Furthermore, the controller 5 has an imaging information calculation section 35 (FIG. 5B). As shown in FIG. 4, on a front surface of the housing 31, a light incident surface 35 a included in the imaging information calculation section 35 is provided. The light incident surface 35 a is formed by a material which allows at least an infrared radiation incident from the markers 6R and 6L to pass through.

A speaker hole 31 a for emitting a sound from a speaker 49 (FIG. 5A) embedded in the controller 5 to outside is formed between the NO. 1 button 32 b and the home button 32 f provided on the top surface of the housing 31.

With reference to FIGS. 5A and 5B, an internal configuration of the controller 5 will be described. FIGS. 5A and 5B are views illustrating the internal configuration of the controller 5. Note that FIG. 5A is a perspective view of the controller 5 in a state where an upper casing (a part of the housing 31) of the controller 5 is removed. FIG. 5B is a perspective view of the controller 5 in a state where a lower casing (a part of the housing 31) of the controller 5 is removed. FIG. 5B is a perspective view of a substrate 30 as viewed from a reverse side of the substrate 30 shown in FIG. 5A.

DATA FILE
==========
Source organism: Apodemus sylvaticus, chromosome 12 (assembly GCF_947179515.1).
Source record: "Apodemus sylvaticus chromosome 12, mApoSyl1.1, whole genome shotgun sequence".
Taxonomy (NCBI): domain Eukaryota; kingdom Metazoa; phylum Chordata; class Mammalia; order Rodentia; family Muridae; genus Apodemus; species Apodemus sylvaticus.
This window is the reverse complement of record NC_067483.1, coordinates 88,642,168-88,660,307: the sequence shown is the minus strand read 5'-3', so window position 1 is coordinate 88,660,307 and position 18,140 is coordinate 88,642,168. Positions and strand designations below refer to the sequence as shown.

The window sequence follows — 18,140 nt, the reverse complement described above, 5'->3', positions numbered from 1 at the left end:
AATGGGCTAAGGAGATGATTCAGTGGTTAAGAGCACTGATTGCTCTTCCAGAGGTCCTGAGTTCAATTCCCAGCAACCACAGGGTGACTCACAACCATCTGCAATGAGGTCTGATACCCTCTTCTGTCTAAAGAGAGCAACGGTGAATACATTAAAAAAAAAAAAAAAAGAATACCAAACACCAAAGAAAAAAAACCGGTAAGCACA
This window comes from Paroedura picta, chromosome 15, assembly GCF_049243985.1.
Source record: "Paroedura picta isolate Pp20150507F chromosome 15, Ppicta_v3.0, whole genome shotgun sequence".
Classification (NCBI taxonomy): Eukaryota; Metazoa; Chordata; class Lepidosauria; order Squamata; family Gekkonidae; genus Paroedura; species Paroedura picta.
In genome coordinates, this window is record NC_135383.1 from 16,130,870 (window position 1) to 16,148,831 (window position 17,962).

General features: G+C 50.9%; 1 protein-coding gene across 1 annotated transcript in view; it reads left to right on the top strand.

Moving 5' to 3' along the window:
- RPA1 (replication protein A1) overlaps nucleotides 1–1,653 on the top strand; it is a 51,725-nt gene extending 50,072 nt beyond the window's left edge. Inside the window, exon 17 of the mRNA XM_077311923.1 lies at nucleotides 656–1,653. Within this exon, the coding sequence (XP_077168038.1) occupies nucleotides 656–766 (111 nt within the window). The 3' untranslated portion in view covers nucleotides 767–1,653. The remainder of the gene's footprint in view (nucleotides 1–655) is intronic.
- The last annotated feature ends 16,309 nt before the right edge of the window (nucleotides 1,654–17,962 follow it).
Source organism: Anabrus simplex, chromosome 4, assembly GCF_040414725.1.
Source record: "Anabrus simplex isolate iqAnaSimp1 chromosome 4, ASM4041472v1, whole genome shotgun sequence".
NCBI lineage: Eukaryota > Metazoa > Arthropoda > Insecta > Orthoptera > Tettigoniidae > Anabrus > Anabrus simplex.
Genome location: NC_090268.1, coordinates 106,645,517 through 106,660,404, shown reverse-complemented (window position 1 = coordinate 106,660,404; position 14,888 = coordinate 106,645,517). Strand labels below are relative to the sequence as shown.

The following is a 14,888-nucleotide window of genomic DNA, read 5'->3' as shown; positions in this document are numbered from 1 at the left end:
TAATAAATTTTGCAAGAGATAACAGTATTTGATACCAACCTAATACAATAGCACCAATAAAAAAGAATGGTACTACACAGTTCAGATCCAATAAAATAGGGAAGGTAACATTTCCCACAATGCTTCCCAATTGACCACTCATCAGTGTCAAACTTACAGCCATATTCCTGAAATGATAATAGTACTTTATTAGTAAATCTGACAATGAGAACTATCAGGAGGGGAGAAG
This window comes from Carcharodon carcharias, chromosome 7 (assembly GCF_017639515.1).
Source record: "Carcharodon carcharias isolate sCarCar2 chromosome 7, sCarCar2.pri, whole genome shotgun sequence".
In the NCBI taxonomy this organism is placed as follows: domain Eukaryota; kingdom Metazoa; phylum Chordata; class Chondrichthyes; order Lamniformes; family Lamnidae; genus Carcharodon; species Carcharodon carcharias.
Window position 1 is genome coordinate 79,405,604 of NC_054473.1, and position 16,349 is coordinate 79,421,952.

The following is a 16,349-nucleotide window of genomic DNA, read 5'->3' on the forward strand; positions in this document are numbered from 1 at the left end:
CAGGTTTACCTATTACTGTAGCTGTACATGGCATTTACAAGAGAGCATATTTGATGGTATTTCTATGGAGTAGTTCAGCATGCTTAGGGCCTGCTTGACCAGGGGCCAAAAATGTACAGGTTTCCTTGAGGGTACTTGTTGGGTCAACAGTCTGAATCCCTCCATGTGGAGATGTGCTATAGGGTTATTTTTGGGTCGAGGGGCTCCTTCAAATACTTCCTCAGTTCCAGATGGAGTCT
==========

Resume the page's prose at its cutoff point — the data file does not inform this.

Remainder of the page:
As shown in FIG. 5A, the substrate 30 is fixed inside the housing 31. Provided, on a top main surface of the substrate 30, are the operation buttons 32 a to 32 h, the LEDs 34 a to 34 d, an acceleration sensor 37, an antenna 45, the speaker 49 and the like. These elements are connected to a microcomputer (Micro Computer) 42 (see FIG. 5B) by lines (not shown) formed on the substrate 30 or the like. In the present embodiment, the acceleration sensor 37 is located at a position displaced from the center of the controller 5 with respect to an X-axis direction. Thus, a motion of the controller 5 when being rotated about a Z-axis is more easily calculated. Furthermore, the acceleration sensor 37 is located in front of the center of the controller 5 with respect to the longitudinal direction (the Z-axis direction). A wireless module 44 (FIG. 6) and the antenna 45 allow the controller 5 to act as a wireless controller.